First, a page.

The use of "robust" to describe the adoption of health information technology in 2005 was very robust and a tipping point seems to have been reached in the use of the term "tipping point," and -- if your focus was on the federal government and industry advocacy groups -- it appeared that widespread adoption of HIT was inevitable. On the other hand, concerns over cost, implementation downtime, technical support, interoperability and mixed research results kept popping up, offering a cold dose of reality.
Tracking the significant HIT stories of 2005 meant analyzing trends and taking note of individual events. While federal legislation and initiatives from the Bush administration helped introduce the public to the concept of electronic medical records, the devastation caused by hurricanes in the Southern states helped illustrate how EMRs can make a positive difference.
In the aftermath of Hurricane Katrina, thousands of patients lost their medical histories and often had to rely on memory to get prescription drug regimens started again. However, thanks to its extensive history of using EMRs, patients within the Veterans Affairs Department health system survived the storm with their medical records intact. Word about other healthcare institutions whose use of EMRs kept their patients records accessible helped add to the good press HIT received.
"Hurricane Katrina created concerns about data backup and galvanized the notion that electronic medical records are important," said Girish Kumar, founder and vice president of sales and marketing for eClinicalWorks in Westborough, Mass. "From a vendor's perspective, it was validating what we already knew: that we are on a journey and we're traveling in the right direction."
Edward L. Fisher, the new vice president and chief information officer for Norman (Okla.) Regional Hospital, said Katrina showed the necessity of using EMRs.
"I'm in a university town with 20,000 covered lives from all over the place," Fisher said. "It would be nice to know something about them if something happens."
Another major story of the year, Kumar said, was the Bush administration's push for EMR interoperability and certification standards, which he believes will mature and come to fruition in 2006. He added that the efforts show how government and market forces can work together and indicate that there was a demand and a need to move forward in this area.
Dan Michelson, chief marketing officer for the Chicago-based IT vendor Allscripts, noted the "bipartisan star power" behind federal legislation, which included senators Bill Frist (R-Tenn.) and Hillary Clinton (D-N.Y.), Rep. Patrick Kennedy (D-R.I.), and GOP heavyweight and former Speaker of the House Newt Gingrich.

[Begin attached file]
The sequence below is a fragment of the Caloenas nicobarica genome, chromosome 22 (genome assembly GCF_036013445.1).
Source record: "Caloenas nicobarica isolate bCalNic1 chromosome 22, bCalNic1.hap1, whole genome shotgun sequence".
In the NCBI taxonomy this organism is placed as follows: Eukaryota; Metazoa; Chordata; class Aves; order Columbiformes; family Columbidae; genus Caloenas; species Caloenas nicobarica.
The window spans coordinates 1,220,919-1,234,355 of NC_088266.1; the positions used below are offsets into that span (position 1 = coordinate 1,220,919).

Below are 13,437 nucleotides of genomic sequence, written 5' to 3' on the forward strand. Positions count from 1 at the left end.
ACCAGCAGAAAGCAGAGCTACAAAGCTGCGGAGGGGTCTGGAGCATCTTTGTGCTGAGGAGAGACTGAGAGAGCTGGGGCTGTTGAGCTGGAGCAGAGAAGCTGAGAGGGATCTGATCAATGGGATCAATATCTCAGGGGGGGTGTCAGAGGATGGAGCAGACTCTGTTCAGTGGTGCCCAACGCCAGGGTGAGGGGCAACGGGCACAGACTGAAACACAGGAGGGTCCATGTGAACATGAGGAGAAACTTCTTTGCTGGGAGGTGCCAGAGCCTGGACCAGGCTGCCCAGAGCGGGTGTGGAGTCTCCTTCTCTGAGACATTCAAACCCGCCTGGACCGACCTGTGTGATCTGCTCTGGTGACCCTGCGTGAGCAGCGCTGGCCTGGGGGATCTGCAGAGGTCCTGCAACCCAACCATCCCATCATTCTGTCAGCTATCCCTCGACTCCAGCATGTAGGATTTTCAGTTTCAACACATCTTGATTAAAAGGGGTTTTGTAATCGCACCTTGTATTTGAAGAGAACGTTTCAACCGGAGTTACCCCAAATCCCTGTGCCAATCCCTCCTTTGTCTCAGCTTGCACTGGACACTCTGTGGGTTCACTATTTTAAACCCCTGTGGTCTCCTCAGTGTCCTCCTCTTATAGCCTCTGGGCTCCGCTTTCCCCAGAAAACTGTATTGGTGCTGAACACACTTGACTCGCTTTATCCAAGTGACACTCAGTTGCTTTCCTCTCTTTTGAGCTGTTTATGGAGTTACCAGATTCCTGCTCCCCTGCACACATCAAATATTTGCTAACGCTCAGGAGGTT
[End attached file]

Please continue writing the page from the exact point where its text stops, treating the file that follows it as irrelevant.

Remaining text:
Not all was positive on the government front. The CMS again extended the delay in releasing an EMR system developed by the VA until the end of 2006 because the software is not ready for mass distribution. Release of the system for physician offices -- known as Vista Office Electronic Health Record -- originally was scheduled for July 2005 before being delayed until August. Instead of a full public release, the software was originally shipped to about 10 trial sites for beta testing under the CMS' control.
Kumar said there were also rumors circulating that the CMS might mandate the use of the VOE system an those rumors helped momentarily slow HIT adoption progress.
"There was a time of about two to four weeks where deals went into a freezer and some of them never came back," Kumar said. "I hope we don't have anything on those lines next year."
Another major story was how insurers and employers put major weight behind HIT as part of pay-for-performance programs and other quality-improvement initiatives.
"It's very clear that the biggest driver for change in healthcare is reimbursement," Michelson said.
He said that HIT is factoring into proposed reimbursement changes in two ways: the use of EMRs to document that clinical measures mandated by pay-for-performance programs were utilized and "pay for use" in which physicians are offered financial incentives to use EMRs.
Kumar said that payers are not just pushing for individual HIT applications such as electronic prescribing, but instead are pushing for "full-blown EMRs," and that he thinks this will be an important catalyst to spur adoption.
"Large corporations are like self-insurers and they are pushing EMRs because they think it's going to reduce their price," he said. "Some are actually providing funding because it will help them with workforce productivity and lower healthcare costs for retirees."
Fisher, Kumar and Michelson all agreed that a somewhat unhyped news story of the year was the evolution of the HIT market and changes within physician thinking about using technology.
"We don't have to sell the concept of electronic health records anymore," Michelson said. "We have to sell our product over somebody else's product."
He added that physicians are not looking at IT "in a substitutive way" anymore, meaning they are changing the whole way they practice medicine instead of just continuing to do what they did on paper in an electronic format.
Kumar said that physicians are no longer just buying individual components and are instead looking to implement an entire suite of applications and adopt fully interoperative systems.
"The day of buying 'best of breed' and trying to stitch them all together is going by the wayside," he said.
"It used be 'This is the best prescribing system and it ran on this platform and this is the best lab system and it ran on that platform,'" Fisher explained. "These applications have to be on the same platform."
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